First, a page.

Magharebia (Washington DC)

6 November 2012

Morocco Faces Criticism Over Anti-Corruption Efforts

Rabat — A government watchdog in Morocco reports little progress in the fight against corruption in the kingdom.

Morocco's Central Authority for the Prevention of Corruption (ICPC) delivered its annual report to Prime Minister Abdelilah Benkirane last week, criticising the pace of progress in tackling graft.

The 2010-2011 report, released to the public on Friday (November 2nd), stated that the situation in Morocco has not improved significantly and the government's policy still lacked a strategic dimension and an effective commitment to tackling corruption.

The ICPC also highlighted the lack of co-ordination between the various bodies in charge of inspections, monitoring and accountability due to the absence of close institutional ties between them, a lack of co-operation and sharing of expertise and information, and legal loopholes which are hampering efforts to curb corruption.

The authority has called for a genuine and serious commitment to tackling corruption, monopolies, privileged and dominant positions before embezzled funds can be recovered and public resources can be protected.

Since the current government took office, the prime minister and his cabinet team representing the Party of Justice and Development (PJD) have trumpeted their desire to tackle the issue.

The opposition has taken the government to task over its failure to act. Hakim Benchemmas, the parliamentary leader of the Party of Authenticity and Modernity in the Chamber of Councillors, has said that the government's pledges and words about this subject have not translated into anything concrete.

Civil society has also raised the alarm. Transparency Maroc has drawn attention to shortcomings in the law. It has said that the Law on the Protection of Witnesses and Whistle-Blowers falls short of expectations and that the identities of witnesses should be omitted from statements. It also claims that existing measures to guarantee the safety of witnesses and whistle-blowers are inadequate.

"If, for example, someone becomes aware of a corrupt act within their institution and reports it, they risk losing their job on the grounds of breach of professional secrecy," Michele Zirari, the deputy secretary-general of Transparency Maroc, said October 30th.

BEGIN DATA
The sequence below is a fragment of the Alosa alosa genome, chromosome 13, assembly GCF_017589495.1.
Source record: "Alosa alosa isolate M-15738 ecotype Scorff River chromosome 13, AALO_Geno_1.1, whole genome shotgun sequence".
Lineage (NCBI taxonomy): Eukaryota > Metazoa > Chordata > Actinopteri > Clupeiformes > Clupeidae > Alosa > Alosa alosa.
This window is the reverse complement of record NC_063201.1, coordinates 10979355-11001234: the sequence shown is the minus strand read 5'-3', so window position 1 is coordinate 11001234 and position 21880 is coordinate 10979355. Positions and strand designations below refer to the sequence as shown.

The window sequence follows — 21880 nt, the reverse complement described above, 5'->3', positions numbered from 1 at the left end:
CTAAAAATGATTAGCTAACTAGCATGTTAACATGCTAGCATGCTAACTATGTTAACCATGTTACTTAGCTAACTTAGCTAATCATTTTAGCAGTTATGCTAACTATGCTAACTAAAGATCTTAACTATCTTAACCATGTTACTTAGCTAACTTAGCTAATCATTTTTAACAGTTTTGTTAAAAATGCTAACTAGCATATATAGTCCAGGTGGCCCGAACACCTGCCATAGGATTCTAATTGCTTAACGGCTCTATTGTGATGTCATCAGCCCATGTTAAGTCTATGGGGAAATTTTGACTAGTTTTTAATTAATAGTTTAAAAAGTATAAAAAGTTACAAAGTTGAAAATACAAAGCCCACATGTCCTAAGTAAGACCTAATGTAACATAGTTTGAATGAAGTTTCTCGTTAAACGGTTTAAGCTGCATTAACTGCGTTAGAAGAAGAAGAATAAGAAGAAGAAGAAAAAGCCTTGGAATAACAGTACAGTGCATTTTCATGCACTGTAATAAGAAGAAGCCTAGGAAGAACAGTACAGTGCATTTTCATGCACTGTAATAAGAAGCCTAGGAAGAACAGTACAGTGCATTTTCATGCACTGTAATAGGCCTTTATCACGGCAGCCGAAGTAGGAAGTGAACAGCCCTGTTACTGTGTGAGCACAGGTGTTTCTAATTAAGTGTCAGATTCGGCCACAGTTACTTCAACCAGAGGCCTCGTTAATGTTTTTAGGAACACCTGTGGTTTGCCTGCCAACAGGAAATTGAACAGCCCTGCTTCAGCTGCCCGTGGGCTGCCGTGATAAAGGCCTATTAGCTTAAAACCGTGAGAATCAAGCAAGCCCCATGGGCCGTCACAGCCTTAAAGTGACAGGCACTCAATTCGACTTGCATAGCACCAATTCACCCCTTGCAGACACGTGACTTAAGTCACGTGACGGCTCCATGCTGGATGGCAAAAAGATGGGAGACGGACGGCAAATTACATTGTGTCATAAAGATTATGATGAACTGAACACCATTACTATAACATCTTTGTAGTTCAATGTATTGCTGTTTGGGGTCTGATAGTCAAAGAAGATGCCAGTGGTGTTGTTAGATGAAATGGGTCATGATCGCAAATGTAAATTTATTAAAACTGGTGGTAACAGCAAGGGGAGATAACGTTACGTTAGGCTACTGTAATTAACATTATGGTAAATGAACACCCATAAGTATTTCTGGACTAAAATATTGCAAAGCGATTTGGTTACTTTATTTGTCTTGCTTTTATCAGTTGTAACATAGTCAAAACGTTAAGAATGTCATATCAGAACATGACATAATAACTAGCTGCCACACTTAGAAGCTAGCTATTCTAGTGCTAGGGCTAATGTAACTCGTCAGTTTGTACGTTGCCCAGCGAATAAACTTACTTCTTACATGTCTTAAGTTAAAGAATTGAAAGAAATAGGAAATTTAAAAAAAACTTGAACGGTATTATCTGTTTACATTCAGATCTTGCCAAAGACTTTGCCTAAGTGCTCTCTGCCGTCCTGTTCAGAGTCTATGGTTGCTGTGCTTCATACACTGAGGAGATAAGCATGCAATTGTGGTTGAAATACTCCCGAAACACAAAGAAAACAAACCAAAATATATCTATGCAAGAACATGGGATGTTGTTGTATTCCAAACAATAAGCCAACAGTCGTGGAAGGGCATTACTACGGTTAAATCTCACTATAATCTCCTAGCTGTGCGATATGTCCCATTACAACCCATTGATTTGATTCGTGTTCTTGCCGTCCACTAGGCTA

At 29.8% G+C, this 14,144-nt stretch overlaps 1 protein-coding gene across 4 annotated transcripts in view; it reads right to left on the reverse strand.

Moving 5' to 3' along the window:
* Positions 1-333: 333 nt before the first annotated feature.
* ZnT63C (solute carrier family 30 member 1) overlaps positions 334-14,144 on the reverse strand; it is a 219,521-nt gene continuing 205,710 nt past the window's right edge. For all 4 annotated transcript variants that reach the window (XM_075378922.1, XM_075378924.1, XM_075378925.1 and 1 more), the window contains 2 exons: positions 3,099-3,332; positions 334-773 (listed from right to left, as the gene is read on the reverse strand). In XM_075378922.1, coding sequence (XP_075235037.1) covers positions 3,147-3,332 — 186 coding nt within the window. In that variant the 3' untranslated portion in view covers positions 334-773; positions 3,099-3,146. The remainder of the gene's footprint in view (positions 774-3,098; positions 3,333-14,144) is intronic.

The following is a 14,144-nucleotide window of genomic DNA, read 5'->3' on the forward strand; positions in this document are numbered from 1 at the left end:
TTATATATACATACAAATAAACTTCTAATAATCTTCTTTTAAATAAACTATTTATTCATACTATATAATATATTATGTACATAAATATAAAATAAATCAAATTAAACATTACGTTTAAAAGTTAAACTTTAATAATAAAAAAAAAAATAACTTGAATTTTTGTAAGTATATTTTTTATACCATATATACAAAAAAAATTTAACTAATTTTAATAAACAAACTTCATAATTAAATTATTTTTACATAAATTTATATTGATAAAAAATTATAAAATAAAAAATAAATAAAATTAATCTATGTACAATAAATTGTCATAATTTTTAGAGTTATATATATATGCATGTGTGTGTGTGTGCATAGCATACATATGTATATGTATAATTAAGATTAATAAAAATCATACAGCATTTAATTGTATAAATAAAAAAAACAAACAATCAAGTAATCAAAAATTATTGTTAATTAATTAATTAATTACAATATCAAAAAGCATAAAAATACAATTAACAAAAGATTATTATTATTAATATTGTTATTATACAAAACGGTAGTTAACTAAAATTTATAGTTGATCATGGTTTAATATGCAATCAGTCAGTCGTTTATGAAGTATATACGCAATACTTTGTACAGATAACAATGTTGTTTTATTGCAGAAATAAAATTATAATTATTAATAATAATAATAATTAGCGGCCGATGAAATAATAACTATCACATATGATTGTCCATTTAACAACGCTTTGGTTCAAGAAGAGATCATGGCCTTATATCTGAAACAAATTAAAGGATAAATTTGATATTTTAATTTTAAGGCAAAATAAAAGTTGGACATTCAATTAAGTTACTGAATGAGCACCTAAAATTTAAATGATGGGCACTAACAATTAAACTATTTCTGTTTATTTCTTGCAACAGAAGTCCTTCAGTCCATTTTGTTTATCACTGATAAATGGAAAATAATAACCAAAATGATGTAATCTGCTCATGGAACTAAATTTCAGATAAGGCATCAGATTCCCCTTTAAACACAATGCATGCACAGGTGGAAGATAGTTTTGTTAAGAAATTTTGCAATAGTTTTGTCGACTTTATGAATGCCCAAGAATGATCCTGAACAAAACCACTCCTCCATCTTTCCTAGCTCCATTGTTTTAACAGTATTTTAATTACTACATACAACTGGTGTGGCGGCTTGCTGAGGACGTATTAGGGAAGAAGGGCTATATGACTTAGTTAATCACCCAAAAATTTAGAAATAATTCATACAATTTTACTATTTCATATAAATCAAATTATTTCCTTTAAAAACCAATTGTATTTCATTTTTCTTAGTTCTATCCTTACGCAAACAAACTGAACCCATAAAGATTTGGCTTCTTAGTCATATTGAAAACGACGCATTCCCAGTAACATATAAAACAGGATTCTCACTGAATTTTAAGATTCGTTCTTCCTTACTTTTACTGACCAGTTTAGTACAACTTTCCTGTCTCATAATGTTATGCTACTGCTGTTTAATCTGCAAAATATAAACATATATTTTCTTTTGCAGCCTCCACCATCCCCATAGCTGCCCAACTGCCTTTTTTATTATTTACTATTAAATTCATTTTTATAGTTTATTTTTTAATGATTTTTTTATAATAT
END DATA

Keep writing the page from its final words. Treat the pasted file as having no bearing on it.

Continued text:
The government has also stressed the great importance of tackling corruption. Driss Azami El Idrissi, the minister delegate responsible for the budget, said on October 30th that the government was making the fight against corruption a priority and underlined that all stakeholders must pool their efforts to overcome the problem.

The official also said that the government's strategy on curbing corruption must be backed up by a strong legal and institutional framework with wide-ranging and comprehensive judicial reform, a new charter for good governance of public institutions and an overhaul of public procurement.

Ads by Google

Copyright © 2012 Magharebia. All rights reserved. Distributed by AllAfrica Global Media (allAfrica.com). To contact the copyright holder directly for corrections — or for permission to republish or make other authorized use of this material, click here.

AllAfrica publishes around 2,000 reports a day from more than 130 news organizations and over 200 other institutions and individuals, representing a diversity of positions on every topic. We publish news and views ranging from vigorous opponents of governments to government publications and spokespersons. Publishers named above each report are responsible for their own content, which AllAfrica does not have the legal right to edit or correct.

Articles and commentaries that identify allAfrica.com as the publisher are produced or commissioned by AllAfrica. To address comments or complaints, please Contact us.